Agency: Fallon London
By Jeremy Lee, campaignlive.co.uk, Friday, 21 February 2003 12:00AM
By most standards, Partners BDDH had a pretty good run at new business last year. Account wins including Citroen, bmi and the Evening Standard kept the agency out of trouble and in the news. However, the same cannot be said of its creative performance.
Its work for bmi baby may have done the job but it was hardly going to win any awards or get the agency talked about. Welch's UK debut in creative terms was painful, while the kitchen towel Bounty's cross-dressers tick only strategic boxes.
This is something that the BDDH management team decided to address in the second half of last year and, in a very amicable fashion, the creative director, Will Awdry, quit to join BMP DDB earlier this month.
The agency was able to announce its replacement for Awdry within a week of his departure. Enter Nick Hastings, the most high-profile UK casualty of D'Arcy's closure. The apparent speed with which Hastings was recruited made it clear that discussions, both with Awdry and Hastings, have been going on for some time.
On the face of it, Hastings' appointment is a bit of a coup for BDDH - after all, the likes of Ogilvy & Mather and Grey Worldwide have been seeking a creative head for months.
But scratch beneath the surface and you might ask yourself why he hasn't already been snapped up by one of those agencies.
And in terms of size, moving from D'Arcy to BDDH is a backward step - isn't it? "I guess that all the other agencies are slow-moving and I didn't want to get caught up in internal politics," Hastings says.
He adds that he was attracted by the people and the opportunity to make a difference at BDDH, and this might not be as trite as it sounds. Barry Cook, the former D'Arcy managing director, testifies: "Nick would have based the decision on the people rather than the agency." He adds: "One of his qualities was producing good results rather than revelling in the spotlight."
Hastings shows no bitterness over his treatment during the merger of D'Arcy and Burnett when Burnett's Nick Bell got the executive creative job. After all, with Bell now quitting Burnett to join J. Walter Thompson, the irony cannot have passed him by. He offers: "There's no way we could have done a joint thing."
Hastings is remarkably well mannered, with a lack of the egotism characteristic of some creatives. If you're into stereotypes then perhaps you could conclude it might be because of his background. Hastings is pretty posh - the son of a senior RAF officer, he was educated at Dulwich College and Cambridge.
Not that he is without sensitivities: he almost howls with pain when asked how old he is - 44 - and, eager not be seen as an old git, explains that he came to advertising late in life, having bummed around for many years in San Francisco.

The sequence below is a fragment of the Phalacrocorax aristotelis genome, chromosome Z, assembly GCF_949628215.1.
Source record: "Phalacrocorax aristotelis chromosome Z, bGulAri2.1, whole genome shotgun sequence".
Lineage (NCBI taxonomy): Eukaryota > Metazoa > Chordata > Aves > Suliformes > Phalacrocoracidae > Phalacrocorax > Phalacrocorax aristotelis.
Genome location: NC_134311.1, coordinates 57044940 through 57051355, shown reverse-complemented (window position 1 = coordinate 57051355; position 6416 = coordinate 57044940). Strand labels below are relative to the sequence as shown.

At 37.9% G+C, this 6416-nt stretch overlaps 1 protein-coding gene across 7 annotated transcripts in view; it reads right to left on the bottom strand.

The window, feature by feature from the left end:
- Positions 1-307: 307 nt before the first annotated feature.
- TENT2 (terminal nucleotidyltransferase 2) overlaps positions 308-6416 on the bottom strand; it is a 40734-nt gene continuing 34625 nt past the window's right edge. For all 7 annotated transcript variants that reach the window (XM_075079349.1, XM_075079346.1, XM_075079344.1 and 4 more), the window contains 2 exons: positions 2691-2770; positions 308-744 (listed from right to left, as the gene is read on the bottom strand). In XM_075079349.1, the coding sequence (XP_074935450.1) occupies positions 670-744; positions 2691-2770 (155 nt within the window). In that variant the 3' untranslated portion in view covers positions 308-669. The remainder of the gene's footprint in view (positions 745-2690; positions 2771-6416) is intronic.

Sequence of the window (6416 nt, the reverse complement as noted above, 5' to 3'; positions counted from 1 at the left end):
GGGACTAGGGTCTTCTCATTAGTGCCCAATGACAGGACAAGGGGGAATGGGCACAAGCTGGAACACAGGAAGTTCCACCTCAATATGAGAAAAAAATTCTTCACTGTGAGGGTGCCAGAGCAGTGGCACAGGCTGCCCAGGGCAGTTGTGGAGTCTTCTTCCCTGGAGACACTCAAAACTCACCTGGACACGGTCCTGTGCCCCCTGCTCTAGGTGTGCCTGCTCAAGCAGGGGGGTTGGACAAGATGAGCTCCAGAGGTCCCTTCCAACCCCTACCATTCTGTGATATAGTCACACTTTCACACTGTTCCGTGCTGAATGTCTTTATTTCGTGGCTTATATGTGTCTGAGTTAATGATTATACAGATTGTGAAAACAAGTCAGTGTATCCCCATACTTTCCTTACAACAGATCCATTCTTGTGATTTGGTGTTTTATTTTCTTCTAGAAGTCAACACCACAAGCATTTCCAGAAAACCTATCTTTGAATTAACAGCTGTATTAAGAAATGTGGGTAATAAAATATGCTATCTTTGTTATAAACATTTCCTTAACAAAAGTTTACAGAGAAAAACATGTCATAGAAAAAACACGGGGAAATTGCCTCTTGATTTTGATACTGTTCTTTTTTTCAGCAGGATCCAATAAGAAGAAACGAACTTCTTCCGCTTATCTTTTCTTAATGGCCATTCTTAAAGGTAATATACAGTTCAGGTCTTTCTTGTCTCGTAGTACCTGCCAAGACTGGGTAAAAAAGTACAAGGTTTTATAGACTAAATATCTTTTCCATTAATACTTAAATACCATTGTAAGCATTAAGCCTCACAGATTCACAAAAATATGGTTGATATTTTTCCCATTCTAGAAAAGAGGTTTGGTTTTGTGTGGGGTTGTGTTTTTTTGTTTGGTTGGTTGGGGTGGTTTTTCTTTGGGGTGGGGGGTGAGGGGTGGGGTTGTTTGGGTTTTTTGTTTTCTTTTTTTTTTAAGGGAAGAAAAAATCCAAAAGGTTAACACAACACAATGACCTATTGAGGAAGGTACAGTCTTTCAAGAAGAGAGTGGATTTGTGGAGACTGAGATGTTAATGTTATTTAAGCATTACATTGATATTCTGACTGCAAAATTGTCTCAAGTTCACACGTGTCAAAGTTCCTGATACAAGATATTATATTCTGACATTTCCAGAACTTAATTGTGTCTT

His break came when he returned to England and, with a brother in the advertising industry, got himself on a D&AD course. With Nick Godfree as his art director partner, he tried to get into an agency. Later, he was poached from Miller & Leeves WAHT to join CDP where he ended up as the creative director at the tender age of 33.
In 1995, nine months after his departure from CDP, Hastings joined DMB&B as a group head and he worked his way up to executive creative director in 1998.
At D'Arcy's creative helm, Hastings built a very credible reel of big ads for big clients. D'Arcy's work for COI Communications - including a moving spot for nursing recruitment - made it the biggest COI agency. Fiat work has been consistently entertaining, while McCain enjoyed the long-running "you just can't help yourself" campaign.
Hastings' experience of working on Fiat was no doubt an attraction for BDDH, which is currently getting to grips with its £40 million Citroen account, not a brand traditionally associated with strong creative work.
Hastings claims that he's looking forward to getting his hands dirty improving the BDDH creative product and running a much smaller creative department than he has become accustomed to. At BDDH, there are just seven creative teams while D'Arcy had 19. "The issue at BDDH is that, although strategically it's sound, creatively it isn't cutting it. It's a blank canvas to work on," he adds.
Those who know Hastings think that this is a great move both for him and the agency - while BDDH may not be the biggest or sexiest agency in town, it does have both ambition and direction.
Largely because of the talent of one of its now-departed founders Leslie Butterfield, BDDH has evolved into an agency associated with strong strategic, rather than creative, credentials. This will not shock Hastings as D'Arcy too was an agency that held its planning department, and work that worked, in high esteem. All things considered, Hastings is a good cultural match for BDDH.
This article was first published on campaignlive.co.uk